Michael Bloomfield: The Rise and Fall of an American Guitar Hero
By Ed Ward
Chicago Review Press, 272 pp., $27.99
There has been a recent resurgence of interest in the life and work of Chicago-bred blues guitarist Mike Bloomfield, who died in 1981 at the age of 37. A career-spanning box set, From His Head to His Heart to His Hands, was released in 2014, also including the full-length documentary Sweet Blues.
Now comes this book, heavily revised and updated from its 1983 edition by longtime music journo, co-founder of SXSW and Austin resident Ed Ward. And while the circumstances of Bloomfield’s death are unclear — the troubled substance abuser was found slumped over in a car, his body jacked with drugs — his musical journey is much clearer.
Michael Bloomfield wasn’t the type you’d think would haunt gritty southside Chicago blues clubs late at night. But there he was beginning at age 15, sitting in with performers like Muddy Waters, Big Joe Williams and Howlin’ Wolf. Bloomfield was first seen as a novelty, but audience and performers soon warmed to the white, upper-middle-class, Jewish teen who talked a mile a minute and never seemed to sleep (Bloomfield suffered from insomnia all his life).
As word spread about his stinging and inventive guitar work, his star soon began to rise. That’s him on Bob Dylan’s “Like a Rolling Stone” and backing Dylan at the storied 1965 Newport Folk Festival, when he “went electric.”
Then Bloomfield served as a member of the seminal Paul Butterfield Blues Band for its first two releases, appeared on the Super Session record with Al Kooper and Stephen Stills, and then ruled as the leader of the Electric Flag. Later, Bloomfield ran helter-skelter through a solo career, guest shots, and with various pickup bands in the ‘70s.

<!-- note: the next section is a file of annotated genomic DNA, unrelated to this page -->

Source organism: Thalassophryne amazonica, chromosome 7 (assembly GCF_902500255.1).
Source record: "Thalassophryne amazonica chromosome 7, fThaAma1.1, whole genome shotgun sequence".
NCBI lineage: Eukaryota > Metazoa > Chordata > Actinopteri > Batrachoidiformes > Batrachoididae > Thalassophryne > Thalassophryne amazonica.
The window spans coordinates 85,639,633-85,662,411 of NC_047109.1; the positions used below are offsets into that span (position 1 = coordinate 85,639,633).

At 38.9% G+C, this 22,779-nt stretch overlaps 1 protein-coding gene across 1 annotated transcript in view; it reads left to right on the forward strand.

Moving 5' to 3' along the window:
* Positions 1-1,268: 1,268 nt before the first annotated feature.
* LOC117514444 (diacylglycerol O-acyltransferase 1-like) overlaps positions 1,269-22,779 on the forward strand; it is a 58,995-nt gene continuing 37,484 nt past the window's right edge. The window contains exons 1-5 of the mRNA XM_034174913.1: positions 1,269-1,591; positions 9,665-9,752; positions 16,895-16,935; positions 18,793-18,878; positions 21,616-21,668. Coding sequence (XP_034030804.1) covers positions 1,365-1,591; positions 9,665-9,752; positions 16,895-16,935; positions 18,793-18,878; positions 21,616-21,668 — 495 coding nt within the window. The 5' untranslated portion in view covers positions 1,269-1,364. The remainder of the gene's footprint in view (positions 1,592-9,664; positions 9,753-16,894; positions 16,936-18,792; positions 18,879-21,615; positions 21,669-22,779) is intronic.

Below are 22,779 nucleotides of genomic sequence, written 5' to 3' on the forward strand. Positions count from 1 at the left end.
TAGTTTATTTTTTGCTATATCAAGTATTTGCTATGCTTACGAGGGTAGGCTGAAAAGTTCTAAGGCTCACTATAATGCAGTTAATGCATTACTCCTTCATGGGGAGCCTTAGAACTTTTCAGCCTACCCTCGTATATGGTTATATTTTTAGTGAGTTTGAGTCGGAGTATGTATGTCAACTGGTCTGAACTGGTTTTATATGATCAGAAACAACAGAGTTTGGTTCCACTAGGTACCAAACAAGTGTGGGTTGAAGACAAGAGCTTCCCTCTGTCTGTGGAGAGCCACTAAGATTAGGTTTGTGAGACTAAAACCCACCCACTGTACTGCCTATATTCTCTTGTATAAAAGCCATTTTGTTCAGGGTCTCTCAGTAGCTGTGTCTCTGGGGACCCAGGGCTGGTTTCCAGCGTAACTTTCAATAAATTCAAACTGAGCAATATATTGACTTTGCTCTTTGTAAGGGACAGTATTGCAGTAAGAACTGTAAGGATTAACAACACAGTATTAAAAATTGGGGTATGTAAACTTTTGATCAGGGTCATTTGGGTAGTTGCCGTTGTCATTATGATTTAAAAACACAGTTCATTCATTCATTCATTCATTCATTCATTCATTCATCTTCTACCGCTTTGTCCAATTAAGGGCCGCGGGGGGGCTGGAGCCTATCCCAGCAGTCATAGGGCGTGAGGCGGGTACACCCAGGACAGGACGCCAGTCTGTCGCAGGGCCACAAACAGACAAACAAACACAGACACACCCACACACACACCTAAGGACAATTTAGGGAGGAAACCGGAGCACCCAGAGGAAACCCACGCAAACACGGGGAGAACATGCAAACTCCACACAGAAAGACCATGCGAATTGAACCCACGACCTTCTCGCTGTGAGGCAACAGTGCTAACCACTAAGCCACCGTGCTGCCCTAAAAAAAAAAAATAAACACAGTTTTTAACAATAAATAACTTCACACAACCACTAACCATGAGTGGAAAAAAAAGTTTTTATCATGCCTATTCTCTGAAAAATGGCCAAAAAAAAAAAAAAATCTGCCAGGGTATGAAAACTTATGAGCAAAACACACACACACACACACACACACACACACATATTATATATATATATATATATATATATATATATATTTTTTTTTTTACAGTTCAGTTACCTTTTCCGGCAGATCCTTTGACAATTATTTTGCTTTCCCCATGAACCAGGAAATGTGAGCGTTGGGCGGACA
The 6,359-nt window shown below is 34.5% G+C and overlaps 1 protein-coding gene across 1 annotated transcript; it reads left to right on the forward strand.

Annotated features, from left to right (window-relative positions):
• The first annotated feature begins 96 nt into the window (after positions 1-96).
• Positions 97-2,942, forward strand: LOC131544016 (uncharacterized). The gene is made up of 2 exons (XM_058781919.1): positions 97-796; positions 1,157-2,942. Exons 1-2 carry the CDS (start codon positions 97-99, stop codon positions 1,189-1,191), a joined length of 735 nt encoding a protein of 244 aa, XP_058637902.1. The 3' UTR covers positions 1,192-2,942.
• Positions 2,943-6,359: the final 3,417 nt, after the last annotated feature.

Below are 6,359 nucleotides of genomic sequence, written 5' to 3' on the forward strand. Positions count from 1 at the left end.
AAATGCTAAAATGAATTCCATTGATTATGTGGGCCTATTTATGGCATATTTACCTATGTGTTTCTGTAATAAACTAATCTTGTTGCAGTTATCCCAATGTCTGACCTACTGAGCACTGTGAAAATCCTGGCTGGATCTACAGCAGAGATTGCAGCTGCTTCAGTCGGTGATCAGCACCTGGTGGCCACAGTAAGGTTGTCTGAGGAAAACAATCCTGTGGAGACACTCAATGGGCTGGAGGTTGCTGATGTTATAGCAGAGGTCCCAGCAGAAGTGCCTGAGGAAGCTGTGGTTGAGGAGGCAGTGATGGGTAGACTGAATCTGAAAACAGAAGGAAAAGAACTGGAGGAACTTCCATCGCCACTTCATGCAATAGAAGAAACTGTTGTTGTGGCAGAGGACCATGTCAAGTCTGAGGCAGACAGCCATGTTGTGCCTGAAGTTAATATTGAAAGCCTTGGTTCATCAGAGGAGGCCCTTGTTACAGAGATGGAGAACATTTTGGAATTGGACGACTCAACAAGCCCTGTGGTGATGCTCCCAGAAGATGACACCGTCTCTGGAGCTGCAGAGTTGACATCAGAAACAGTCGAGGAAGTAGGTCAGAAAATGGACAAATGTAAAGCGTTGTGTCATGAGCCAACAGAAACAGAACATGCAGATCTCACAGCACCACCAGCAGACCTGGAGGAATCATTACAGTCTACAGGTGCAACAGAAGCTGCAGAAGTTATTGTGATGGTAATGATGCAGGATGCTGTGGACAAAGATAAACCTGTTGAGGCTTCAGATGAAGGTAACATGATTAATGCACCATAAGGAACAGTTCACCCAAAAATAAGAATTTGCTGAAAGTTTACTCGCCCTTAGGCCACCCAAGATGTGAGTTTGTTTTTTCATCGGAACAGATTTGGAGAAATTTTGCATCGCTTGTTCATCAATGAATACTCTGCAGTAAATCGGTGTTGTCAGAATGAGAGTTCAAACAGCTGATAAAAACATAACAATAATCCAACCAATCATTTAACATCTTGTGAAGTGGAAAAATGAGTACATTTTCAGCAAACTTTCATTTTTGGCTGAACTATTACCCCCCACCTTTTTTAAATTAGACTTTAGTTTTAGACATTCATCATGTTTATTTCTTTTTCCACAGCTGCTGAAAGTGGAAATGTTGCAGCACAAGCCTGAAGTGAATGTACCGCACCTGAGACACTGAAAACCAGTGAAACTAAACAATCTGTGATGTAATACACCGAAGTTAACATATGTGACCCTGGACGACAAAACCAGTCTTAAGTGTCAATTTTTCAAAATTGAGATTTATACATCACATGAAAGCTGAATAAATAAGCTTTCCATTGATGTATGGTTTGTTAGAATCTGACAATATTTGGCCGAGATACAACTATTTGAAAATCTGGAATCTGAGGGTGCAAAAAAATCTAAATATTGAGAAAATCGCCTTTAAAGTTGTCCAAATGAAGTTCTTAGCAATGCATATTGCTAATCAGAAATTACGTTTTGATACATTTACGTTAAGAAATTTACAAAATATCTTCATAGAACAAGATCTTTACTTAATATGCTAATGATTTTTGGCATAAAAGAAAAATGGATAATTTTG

Ward gathers firsthand accounts from friends, family and musical collaborators, as well as revisiting his own extensive talks with the performer while he was alive. As Bloomfield's increasing drug abuse derailed his career — combined with his inattention to business matters and hygiene and his lack of ambition — one can’t help but think the overall theme is one of unfulfilled potential.
And while realistically Bloomfield would never have reached the success level of, say, contemporaries such as Eric Clapton, Fleetwood Mac's Peter Green or Texan Johnny Winter, his work could certainly stand with any of the three.
Bloomfield’s last major appearance was guesting at a 1980 show with Bob Dylan. Though rattily dressed and acting erratic, he provided plenty of fire for his turns on “Like a Rolling Stone” and “The Groom’s Still Waiting at the Altar.” His last gig ever was a solo acoustic show at a small college venue, almost bringing him full circle.
As to the tired question of whether “white men can play the blues,” if Bloomfield’s work was enough to impress Muddy Waters, B.B. King and the irascible Miles Davis, then it should be good enough for anyone. Ward’s book makes that crystal clear.
“You just get vibrations from black people that are swingier than from white," Davis once said. "That’s why when Mike Bloomfield plays before a black audience, his shit’s gonna come out black. You could put Mike Bloomfield with James Brown, and he’d be a motherfucker.”
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